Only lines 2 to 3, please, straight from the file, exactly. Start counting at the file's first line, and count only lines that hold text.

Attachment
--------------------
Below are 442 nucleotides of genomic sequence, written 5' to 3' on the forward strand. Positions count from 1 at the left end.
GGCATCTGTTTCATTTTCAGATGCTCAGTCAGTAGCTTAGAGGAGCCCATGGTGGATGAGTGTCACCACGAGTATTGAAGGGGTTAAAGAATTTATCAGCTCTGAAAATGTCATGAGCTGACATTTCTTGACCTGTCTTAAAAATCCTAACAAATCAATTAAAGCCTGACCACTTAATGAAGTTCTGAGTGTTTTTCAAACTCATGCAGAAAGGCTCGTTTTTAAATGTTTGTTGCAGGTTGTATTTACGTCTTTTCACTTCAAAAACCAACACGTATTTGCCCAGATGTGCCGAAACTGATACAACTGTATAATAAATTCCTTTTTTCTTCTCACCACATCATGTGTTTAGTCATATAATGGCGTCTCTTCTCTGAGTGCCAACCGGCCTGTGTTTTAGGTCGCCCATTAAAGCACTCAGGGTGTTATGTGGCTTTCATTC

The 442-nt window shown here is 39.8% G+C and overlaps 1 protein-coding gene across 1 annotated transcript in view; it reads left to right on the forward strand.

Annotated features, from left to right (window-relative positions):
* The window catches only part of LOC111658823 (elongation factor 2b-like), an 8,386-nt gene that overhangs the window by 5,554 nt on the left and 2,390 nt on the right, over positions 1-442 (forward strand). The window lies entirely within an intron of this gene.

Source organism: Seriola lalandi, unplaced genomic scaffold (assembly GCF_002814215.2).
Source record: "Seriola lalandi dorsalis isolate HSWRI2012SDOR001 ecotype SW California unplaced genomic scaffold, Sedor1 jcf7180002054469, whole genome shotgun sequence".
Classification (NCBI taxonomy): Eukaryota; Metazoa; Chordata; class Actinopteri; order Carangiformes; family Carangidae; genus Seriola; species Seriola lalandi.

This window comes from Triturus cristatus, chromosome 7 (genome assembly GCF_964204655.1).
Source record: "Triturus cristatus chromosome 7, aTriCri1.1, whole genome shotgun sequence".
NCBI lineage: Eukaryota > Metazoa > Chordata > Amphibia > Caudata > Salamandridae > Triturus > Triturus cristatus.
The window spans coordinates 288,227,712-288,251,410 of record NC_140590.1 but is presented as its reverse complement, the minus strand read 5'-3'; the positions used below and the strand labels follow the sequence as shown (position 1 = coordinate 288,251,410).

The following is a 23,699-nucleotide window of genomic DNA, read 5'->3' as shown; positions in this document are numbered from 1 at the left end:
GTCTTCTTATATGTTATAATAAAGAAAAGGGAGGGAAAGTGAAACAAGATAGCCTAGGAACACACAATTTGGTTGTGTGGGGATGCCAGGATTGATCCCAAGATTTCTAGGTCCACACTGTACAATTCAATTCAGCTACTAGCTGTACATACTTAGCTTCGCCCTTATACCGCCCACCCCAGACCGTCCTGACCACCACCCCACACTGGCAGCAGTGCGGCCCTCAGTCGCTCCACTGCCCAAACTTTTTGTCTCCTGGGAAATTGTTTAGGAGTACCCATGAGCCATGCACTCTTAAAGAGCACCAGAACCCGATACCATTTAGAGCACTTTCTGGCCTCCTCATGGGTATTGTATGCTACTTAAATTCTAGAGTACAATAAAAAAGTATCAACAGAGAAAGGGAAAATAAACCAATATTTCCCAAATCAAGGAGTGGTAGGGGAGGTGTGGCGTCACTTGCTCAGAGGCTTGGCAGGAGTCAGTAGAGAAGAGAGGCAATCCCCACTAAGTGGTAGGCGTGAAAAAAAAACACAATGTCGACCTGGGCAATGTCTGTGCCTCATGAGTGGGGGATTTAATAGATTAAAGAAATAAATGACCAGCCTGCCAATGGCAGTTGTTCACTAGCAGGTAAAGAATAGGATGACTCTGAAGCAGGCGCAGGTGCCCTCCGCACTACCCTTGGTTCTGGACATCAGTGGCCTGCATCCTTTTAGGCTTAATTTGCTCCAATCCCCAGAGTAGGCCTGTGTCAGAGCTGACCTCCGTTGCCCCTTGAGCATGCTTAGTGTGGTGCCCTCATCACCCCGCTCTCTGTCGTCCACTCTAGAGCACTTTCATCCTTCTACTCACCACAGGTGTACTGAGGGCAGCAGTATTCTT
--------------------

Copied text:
GGCATCTGTTTCATTTTCAGATGCTCAGTCAGTAGCTTAGAGGAGCCCATGGTGGATGAGTGTCACCACGAGTATTGAAGGGGTTAAAGAATTTATCAGCTCTGAAAATGTCATGAGCTGACATTTCTTGACCTGTCTTAAAAATCCTAACAAATCAATTAAAGCCTGACCACTTAATGAAGTTCTGAGTGTTTTTCAAACTCATGCAGAAAGGCTCGTTTTTAAATGTTTGTTGCAGGTTGTATTTACGTCTTTTCACTTCAAAAACCAACACGTATTTGCCCAGATGTGCCGAAACTGATACAACTGTATAATAAATTCCTTTTTTCTTCTCACCACATCATGTGTTTAGTCATATAATGGCGTCTCTTCTCTGAGTGCCAACCGGCCTGTGTTTTAGGTCGCCCATTAAAGCACTCAGGGTGTTATGTGGCTTTCATTC

The 442-nt window shown here is 39.8% G+C and overlaps 1 protein-coding gene across 1 annotated transcript in view; it reads left to right on the forward strand.